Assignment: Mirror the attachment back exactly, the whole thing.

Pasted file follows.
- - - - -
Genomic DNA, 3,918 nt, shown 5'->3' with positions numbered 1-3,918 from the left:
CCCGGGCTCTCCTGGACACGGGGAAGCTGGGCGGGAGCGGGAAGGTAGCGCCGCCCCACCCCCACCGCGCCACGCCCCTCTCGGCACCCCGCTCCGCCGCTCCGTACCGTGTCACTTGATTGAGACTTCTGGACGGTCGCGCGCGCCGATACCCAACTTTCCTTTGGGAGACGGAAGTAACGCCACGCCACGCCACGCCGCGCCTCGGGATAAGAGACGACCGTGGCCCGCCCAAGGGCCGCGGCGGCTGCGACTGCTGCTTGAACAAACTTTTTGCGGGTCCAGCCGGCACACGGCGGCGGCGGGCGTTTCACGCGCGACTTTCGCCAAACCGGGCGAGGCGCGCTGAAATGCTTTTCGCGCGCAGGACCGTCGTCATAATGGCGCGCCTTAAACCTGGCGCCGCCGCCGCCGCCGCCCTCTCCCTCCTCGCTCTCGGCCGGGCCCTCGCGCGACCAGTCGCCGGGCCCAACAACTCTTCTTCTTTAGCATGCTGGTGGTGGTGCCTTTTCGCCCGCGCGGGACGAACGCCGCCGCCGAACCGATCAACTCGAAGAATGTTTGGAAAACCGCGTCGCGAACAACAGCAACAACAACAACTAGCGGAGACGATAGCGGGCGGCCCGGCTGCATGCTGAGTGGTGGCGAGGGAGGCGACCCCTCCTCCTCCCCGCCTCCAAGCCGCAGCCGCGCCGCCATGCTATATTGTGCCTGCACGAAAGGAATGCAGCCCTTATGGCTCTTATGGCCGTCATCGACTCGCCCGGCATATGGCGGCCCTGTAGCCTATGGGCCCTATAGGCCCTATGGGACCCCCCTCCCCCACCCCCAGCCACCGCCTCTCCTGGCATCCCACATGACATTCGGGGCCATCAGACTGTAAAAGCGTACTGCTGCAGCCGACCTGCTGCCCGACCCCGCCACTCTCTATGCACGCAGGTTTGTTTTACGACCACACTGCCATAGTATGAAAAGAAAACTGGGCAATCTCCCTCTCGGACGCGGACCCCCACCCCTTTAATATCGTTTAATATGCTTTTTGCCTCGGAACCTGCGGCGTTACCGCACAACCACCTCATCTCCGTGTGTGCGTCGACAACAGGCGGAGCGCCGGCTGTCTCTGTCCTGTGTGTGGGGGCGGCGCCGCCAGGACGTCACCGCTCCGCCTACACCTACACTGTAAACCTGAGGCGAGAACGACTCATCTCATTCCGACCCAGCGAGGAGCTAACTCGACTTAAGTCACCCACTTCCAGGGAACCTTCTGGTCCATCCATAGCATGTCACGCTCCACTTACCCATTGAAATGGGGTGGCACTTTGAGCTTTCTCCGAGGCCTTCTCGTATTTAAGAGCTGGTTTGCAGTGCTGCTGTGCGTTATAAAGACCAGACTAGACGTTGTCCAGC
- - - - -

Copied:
Genomic DNA, 3,918 nt, shown 5'->3' with positions numbered 1-3,918 from the left:
CCCGGGCTCTCCTGGACACGGGGAAGCTGGGCGGGAGCGGGAAGGTAGCGCCGCCCCACCCCCACCGCGCCACGCCCCTCTCGGCACCCCGCTCCGCCGCTCCGTACCGTGTCACTTGATTGAGACTTCTGGACGGTCGCGCGCGCCGATACCCAACTTTCCTTTGGGAGACGGAAGTAACGCCACGCCACGCCACGCCGCGCCTCGGGATAAGAGACGACCGTGGCCCGCCCAAGGGCCGCGGCGGCTGCGACTGCTGCTTGAACAAACTTTTTGCGGGTCCAGCCGGCACACGGCGGCGGCGGGCGTTTCACGCGCGACTTTCGCCAAACCGGGCGAGGCGCGCTGAAATGCTTTTCGCGCGCAGGACCGTCGTCATAATGGCGCGCCTTAAACCTGGCGCCGCCGCCGCCGCCGCCCTCTCCCTCCTCGCTCTCGGCCGGGCCCTCGCGCGACCAGTCGCCGGGCCCAACAACTCTTCTTCTTTAGCATGCTGGTGGTGGTGCCTTTTCGCCCGCGCGGGACGAACGCCGCCGCCGAACCGATCAACTCGAAGAATGTTTGGAAAACCGCGTCGCGAACAACAGCAACAACAACAACTAGCGGAGACGATAGCGGGCGGCCCGGCTGCATGCTGAGTGGTGGCGAGGGAGGCGACCCCTCCTCCTCCCCGCCTCCAAGCCGCAGCCGCGCCGCCATGCTATATTGTGCCTGCACGAAAGGAATGCAGCCCTTATGGCTCTTATGGCCGTCATCGACTCGCCCGGCATATGGCGGCCCTGTAGCCTATGGGCCCTATAGGCCCTATGGGACCCCCCTCCCCCACCCCCAGCCACCGCCTCTCCTGGCATCCCACATGACATTCGGGGCCATCAGACTGTAAAAGCGTACTGCTGCAGCCGACCTGCTGCCCGACCCCGCCACTCTCTATGCACGCAGGTTTGTTTTACGACCACACTGCCATAGTATGAAAAGAAAACTGGGCAATCTCCCTCTCGGACGCGGACCCCCACCCCTTTAATATCGTTTAATATGCTTTTTGCCTCGGAACCTGCGGCGTTACCGCACAACCACCTCATCTCCGTGTGTGCGTCGACAACAGGCGGAGCGCCGGCTGTCTCTGTCCTGTGTGTGGGGGCGGCGCCGCCAGGACGTCACCGCTCCGCCTACACCTACACTGTAAACCTGAGGCGAGAACGACTCATCTCATTCCGACCCAGCGAGGAGCTAACTCGACTTAAGTCACCCACTTCCAGGGAACCTTCTGGTCCATCCATAGCATGTCACGCTCCACTTACCCATTGAAATGGGGTGGCACTTTGAGCTTTCTCCGAGGCCTTCTCGTATTTAAGAGCTGGTTTGCAGTGCTGCTGTGCGTTATAAAGACCAGACTAGACGTTGTCCAGC